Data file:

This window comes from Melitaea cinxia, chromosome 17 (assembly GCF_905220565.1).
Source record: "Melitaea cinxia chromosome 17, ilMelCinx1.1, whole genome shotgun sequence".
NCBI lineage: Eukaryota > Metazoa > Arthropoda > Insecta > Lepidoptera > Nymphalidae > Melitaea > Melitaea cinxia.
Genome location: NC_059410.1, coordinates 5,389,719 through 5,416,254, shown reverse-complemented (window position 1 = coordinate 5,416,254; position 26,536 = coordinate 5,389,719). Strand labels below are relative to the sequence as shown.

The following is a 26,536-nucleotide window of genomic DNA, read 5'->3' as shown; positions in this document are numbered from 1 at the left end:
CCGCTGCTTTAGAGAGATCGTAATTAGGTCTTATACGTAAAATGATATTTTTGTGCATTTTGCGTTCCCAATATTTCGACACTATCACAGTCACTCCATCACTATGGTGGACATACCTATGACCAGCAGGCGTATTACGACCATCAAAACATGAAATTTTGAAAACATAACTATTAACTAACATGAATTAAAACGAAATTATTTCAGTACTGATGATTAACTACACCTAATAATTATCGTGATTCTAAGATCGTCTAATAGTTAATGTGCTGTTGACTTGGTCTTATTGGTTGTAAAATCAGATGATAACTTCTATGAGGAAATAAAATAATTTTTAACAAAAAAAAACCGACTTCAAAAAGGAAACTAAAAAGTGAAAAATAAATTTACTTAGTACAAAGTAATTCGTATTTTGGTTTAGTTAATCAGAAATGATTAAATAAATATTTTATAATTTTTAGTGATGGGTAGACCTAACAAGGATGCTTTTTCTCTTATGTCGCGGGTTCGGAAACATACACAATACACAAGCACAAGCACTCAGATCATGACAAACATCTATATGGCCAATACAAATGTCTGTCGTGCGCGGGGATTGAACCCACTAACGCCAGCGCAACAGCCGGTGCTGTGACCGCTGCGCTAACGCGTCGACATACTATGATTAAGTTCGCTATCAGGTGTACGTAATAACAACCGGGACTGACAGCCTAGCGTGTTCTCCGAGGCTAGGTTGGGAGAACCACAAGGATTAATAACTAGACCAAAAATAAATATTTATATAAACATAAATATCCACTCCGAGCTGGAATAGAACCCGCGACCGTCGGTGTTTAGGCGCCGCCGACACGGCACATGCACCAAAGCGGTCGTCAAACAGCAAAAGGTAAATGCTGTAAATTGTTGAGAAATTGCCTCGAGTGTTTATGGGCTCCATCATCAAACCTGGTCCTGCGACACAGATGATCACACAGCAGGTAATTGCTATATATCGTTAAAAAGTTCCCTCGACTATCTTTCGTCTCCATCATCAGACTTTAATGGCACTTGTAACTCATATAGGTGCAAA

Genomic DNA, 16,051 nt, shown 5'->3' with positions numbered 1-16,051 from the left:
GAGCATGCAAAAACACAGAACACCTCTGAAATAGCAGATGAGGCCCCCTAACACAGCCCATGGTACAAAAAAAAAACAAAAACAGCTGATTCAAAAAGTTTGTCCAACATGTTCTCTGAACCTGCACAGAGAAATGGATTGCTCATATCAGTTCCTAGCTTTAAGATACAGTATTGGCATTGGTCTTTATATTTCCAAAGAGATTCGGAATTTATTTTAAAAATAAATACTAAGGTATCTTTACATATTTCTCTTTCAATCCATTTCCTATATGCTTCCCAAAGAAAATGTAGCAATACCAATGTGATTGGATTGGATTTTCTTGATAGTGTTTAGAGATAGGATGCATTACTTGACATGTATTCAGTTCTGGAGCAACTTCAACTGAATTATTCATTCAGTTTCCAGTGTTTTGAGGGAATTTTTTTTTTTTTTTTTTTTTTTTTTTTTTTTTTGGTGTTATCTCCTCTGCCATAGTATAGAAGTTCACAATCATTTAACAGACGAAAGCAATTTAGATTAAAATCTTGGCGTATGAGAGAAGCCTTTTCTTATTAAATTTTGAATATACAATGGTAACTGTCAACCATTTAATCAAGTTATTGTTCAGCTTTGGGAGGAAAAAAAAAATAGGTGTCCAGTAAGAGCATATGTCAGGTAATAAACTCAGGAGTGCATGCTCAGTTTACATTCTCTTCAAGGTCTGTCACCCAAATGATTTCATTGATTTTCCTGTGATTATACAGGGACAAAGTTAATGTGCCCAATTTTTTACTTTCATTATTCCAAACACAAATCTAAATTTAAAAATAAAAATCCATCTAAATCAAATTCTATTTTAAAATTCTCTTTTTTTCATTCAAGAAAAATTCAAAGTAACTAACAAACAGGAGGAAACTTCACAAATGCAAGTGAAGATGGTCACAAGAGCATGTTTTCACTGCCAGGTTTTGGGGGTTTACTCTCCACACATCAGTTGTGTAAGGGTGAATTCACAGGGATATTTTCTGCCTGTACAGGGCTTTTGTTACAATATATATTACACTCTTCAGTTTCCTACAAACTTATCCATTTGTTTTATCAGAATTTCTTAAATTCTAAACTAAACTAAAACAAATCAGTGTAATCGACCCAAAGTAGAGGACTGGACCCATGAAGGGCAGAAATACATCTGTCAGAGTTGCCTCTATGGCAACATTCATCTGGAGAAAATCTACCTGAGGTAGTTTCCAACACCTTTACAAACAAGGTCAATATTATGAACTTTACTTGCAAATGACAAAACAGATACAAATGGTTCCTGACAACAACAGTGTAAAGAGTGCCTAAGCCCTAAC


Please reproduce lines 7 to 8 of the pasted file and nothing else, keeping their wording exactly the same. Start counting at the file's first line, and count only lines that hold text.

Genomic DNA, 16,051 nt, shown 5'->3' with positions numbered 1-16,051 from the left:
GAGCATGCAAAAACACAGAACACCTCTGAAATAGCAGATGAGGCCCCCTAACACAGCCCATGGTACAAAAAAAAAACAAAAACAGCTGATTCAAAAAGTTTGTCCAACATGTTCTCTGAACCTGCACAGAGAAATGGATTGCTCATATCAGTTCCTAGCTTTAAGATACAGTATTGGCATTGGTCTTTATATTTCCAAAGAGATTCGGAATTTATTTTAAAAATAAATACTAAGGTATCTTTACATATTTCTCTTTCAATCCATTTCCTATATGCTTCCCAAAGAAAATGTAGCAATACCAATGTGATTGGATTGGATTTTCTTGATAGTGTTTAGAGATAGGATGCATTACTTGACATGTATTCAGTTCTGGAGCAACTTCAACTGAATTATTCATTCAGTTTCCAGTGTTTTGAGGGAATTTTTTTTTTTTTTTTTTTTTTTTTTTTTTTTTTGGTGTTATCTCCTCTGCCATAGTATAGAAGTTCACAATCATTTAACAGACGAAAGCAATTTAGATTAAAATCTTGGCGTATGAGAGAAGCCTTTTCTTATTAAATTTTGAATATACAATGGTAACTGTCAACCATTTAATCAAGTTATTGTTCAGCTTTGGGAGGAAAAAAAAAATAGGTGTCCAGTAAGAGCATATGTCAGGTAATAAACTCAGGAGTGCATGCTCAGTTTACATTCTCTTCAAGGTCTGTCACCCAAATGATTTCATTGATTTTCCTGTGATTATACAGGGACAAAGTTAATGTGCCCAATTTTTTACTTTCATTATTCCAAACACAAATCTAAATTTAAAAATAAAAATCCATCTAAATCAAATTCTATTTTAAAATTCTCTTTTTTTCATTCAAGAAAAATTCAAAGTAACTAACAAACAGGAGGAAACTTCACAAATGCAAGTGAAGATGGTCACAAGAGCATGTTTTCACTGCCAGGTTTTGGGGGTTTACTCTCCACACATCAGTTGTGTAAGGGTGAATTCACAGGGATATTTTCTGCCTGTACAGGGCTTTTGTTACAATATATATTACACTCTTCAGTTTCCTACAAACTTATCCATTTGTTTTATCAGAATTTCTTAAATTCTAAACTAAACTAAAACAAATCAGTGTAATCGACCCAAAGTAGAGGACTGGACCCATGAAGGGCAGAAATACATCTGTCAGAGTTGCCTCTATGGCAACATTCATCTGGAGAAAATCTACCTGAGGTAGTTTCCAACACCTTTACAAACAAGGTCAATATTATGAACTTTACTTGCAAATGACAAAACAGATACAAATGGTTCCTGACAACAACAGTGTAAAGAGTGCCTAAGCCCTAAC